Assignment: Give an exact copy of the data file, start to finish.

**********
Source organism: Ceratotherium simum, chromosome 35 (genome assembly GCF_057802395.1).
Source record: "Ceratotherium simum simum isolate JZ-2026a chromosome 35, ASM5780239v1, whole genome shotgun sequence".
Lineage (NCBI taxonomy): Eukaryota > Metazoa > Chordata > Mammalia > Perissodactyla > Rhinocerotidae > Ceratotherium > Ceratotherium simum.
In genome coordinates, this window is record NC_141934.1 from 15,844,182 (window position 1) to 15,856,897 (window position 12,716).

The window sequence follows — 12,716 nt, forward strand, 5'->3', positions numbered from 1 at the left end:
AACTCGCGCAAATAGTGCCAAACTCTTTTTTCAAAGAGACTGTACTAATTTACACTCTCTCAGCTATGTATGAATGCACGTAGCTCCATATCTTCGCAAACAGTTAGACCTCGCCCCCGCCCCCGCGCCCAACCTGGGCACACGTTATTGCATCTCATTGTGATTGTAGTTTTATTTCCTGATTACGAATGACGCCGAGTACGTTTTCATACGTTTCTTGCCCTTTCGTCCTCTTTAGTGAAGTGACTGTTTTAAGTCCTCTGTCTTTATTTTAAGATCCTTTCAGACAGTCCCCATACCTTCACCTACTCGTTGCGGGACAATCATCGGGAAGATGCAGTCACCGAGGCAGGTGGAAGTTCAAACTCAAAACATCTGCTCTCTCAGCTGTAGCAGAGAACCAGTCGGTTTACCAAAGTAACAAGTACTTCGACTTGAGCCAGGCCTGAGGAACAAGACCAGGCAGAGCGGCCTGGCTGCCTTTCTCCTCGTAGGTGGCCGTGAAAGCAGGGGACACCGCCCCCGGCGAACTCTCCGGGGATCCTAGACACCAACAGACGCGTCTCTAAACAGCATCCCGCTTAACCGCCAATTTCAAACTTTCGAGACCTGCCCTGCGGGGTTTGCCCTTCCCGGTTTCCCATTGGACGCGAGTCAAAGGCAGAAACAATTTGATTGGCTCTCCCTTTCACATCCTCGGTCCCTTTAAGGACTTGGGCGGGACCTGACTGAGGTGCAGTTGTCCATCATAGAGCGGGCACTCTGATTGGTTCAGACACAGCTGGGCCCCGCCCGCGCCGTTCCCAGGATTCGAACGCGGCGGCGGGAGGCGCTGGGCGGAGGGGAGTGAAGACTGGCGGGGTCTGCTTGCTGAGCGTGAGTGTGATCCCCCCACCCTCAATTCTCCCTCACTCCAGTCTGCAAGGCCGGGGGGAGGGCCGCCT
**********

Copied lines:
Source organism: Ceratotherium simum, chromosome 35 (genome assembly GCF_057802395.1).
Source record: "Ceratotherium simum simum isolate JZ-2026a chromosome 35, ASM5780239v1, whole genome shotgun sequence".
Lineage (NCBI taxonomy): Eukaryota > Metazoa > Chordata > Mammalia > Perissodactyla > Rhinocerotidae > Ceratotherium > Ceratotherium simum.
In genome coordinates, this window is record NC_141934.1 from 15,844,182 (window position 1) to 15,856,897 (window position 12,716).

The window sequence follows — 12,716 nt, forward strand, 5'->3', positions numbered from 1 at the left end:
AACTCGCGCAAATAGTGCCAAACTCTTTTTTCAAAGAGACTGTACTAATTTACACTCTCTCAGCTATGTATGAATGCACGTAGCTCCATATCTTCGCAAACAGTTAGACCTCGCCCCCGCCCCCGCGCCCAACCTGGGCACACGTTATTGCATCTCATTGTGATTGTAGTTTTATTTCCTGATTACGAATGACGCCGAGTACGTTTTCATACGTTTCTTGCCCTTTCGTCCTCTTTAGTGAAGTGACTGTTTTAAGTCCTCTGTCTTTATTTTAAGATCCTTTCAGACAGTCCCCATACCTTCACCTACTCGTTGCGGGACAATCATCGGGAAGATGCAGTCACCGAGGCAGGTGGAAGTTCAAACTCAAAACATCTGCTCTCTCAGCTGTAGCAGAGAACCAGTCGGTTTACCAAAGTAACAAGTACTTCGACTTGAGCCAGGCCTGAGGAACAAGACCAGGCAGAGCGGCCTGGCTGCCTTTCTCCTCGTAGGTGGCCGTGAAAGCAGGGGACACCGCCCCCGGCGAACTCTCCGGGGATCCTAGACACCAACAGACGCGTCTCTAAACAGCATCCCGCTTAACCGCCAATTTCAAACTTTCGAGACCTGCCCTGCGGGGTTTGCCCTTCCCGGTTTCCCATTGGACGCGAGTCAAAGGCAGAAACAATTTGATTGGCTCTCCCTTTCACATCCTCGGTCCCTTTAAGGACTTGGGCGGGACCTGACTGAGGTGCAGTTGTCCATCATAGAGCGGGCACTCTGATTGGTTCAGACACAGCTGGGCCCCGCCCGCGCCGTTCCCAGGATTCGAACGCGGCGGCGGGAGGCGCTGGGCGGAGGGGAGTGAAGACTGGCGGGGTCTGCTTGCTGAGCGTGAGTGTGATCCCCCCACCCTCAATTCTCCCTCACTCCAGTCTGCAAGGCCGGGGGGAGGGCCGCCT